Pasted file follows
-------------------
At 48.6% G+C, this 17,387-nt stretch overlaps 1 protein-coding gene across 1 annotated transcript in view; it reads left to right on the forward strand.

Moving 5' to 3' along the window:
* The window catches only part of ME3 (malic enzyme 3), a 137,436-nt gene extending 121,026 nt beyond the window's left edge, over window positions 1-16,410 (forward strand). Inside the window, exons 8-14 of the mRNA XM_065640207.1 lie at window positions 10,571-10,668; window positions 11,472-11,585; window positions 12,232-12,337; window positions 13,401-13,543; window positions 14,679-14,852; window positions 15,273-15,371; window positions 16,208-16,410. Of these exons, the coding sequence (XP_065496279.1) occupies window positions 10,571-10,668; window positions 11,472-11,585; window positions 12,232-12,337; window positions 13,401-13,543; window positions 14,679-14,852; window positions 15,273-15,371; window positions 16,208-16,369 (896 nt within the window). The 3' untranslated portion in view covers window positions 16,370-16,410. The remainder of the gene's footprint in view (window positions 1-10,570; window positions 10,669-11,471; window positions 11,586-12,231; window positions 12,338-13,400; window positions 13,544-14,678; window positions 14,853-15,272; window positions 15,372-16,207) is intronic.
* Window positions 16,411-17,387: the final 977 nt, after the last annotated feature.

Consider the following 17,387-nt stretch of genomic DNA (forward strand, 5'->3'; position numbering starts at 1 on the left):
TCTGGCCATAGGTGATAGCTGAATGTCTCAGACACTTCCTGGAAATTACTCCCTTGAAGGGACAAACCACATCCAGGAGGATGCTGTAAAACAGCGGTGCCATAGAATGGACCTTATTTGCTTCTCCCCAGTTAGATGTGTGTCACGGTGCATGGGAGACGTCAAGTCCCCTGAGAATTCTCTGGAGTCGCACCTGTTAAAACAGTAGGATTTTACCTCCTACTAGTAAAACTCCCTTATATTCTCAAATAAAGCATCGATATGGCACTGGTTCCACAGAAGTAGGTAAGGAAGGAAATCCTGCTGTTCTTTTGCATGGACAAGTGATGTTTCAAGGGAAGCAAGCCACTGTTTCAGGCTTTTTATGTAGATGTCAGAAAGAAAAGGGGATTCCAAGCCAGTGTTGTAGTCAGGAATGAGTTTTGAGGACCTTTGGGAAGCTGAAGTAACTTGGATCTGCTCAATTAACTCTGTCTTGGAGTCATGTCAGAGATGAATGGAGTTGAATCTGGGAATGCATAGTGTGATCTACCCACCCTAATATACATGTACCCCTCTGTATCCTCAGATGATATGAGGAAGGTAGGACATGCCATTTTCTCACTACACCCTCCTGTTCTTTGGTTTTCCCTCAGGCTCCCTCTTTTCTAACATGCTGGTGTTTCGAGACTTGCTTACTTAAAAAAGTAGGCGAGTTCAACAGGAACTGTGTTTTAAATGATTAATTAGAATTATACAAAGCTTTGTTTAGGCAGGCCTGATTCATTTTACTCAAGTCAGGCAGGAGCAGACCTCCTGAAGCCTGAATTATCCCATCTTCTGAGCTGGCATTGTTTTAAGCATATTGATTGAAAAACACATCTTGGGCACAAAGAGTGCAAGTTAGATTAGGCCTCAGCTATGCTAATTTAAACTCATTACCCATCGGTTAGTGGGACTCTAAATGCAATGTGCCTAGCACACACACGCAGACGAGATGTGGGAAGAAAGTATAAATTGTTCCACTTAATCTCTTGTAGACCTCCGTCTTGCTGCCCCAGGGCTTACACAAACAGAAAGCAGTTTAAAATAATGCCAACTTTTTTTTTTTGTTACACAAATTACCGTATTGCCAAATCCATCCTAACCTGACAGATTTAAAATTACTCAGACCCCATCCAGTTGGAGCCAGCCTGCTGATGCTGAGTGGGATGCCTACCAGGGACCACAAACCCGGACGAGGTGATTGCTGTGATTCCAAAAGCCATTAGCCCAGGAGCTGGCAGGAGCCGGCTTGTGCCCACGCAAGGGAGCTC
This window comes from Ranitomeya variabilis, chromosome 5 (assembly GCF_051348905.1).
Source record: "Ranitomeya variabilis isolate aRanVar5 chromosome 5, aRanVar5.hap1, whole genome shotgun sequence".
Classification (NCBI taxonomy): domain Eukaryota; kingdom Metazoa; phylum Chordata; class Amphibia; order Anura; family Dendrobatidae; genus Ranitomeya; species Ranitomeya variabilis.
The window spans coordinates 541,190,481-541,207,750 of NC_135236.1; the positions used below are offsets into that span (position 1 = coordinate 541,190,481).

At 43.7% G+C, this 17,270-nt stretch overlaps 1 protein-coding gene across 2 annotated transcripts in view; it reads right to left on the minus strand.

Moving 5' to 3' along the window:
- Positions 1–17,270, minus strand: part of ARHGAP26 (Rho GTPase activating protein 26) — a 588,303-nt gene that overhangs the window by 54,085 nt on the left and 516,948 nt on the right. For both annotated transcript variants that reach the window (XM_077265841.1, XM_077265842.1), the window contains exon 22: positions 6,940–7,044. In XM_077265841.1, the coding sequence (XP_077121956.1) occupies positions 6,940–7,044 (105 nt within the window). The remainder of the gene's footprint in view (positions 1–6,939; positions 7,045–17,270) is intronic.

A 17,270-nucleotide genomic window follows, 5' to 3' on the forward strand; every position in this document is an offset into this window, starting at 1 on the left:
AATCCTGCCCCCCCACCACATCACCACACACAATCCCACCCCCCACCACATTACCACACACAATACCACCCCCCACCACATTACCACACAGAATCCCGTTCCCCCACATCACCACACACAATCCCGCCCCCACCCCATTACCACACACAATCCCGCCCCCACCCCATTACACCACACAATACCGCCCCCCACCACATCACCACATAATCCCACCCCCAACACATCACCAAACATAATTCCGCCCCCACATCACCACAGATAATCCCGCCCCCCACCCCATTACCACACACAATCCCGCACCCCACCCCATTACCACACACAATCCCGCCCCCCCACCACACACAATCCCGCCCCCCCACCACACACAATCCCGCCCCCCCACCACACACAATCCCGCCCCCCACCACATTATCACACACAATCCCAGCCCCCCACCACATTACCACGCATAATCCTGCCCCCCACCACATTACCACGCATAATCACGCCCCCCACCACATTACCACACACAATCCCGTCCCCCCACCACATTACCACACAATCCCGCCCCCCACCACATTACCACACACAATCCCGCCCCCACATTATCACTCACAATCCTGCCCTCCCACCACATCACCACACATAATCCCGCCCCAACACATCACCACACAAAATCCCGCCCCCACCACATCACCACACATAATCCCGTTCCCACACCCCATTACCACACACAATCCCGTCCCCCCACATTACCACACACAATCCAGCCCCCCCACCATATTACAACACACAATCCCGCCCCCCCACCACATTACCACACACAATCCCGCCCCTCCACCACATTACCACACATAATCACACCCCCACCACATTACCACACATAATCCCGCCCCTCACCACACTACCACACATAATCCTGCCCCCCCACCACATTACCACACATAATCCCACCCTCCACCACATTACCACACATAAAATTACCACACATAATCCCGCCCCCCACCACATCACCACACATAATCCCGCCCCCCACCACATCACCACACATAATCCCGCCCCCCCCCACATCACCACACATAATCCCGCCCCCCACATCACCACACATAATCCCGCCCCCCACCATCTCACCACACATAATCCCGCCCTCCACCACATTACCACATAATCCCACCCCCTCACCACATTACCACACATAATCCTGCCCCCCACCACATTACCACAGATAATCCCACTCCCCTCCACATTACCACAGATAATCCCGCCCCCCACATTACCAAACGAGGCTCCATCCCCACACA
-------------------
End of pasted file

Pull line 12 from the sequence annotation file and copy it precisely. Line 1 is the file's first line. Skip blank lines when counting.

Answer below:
Moving 5' to 3' along the window: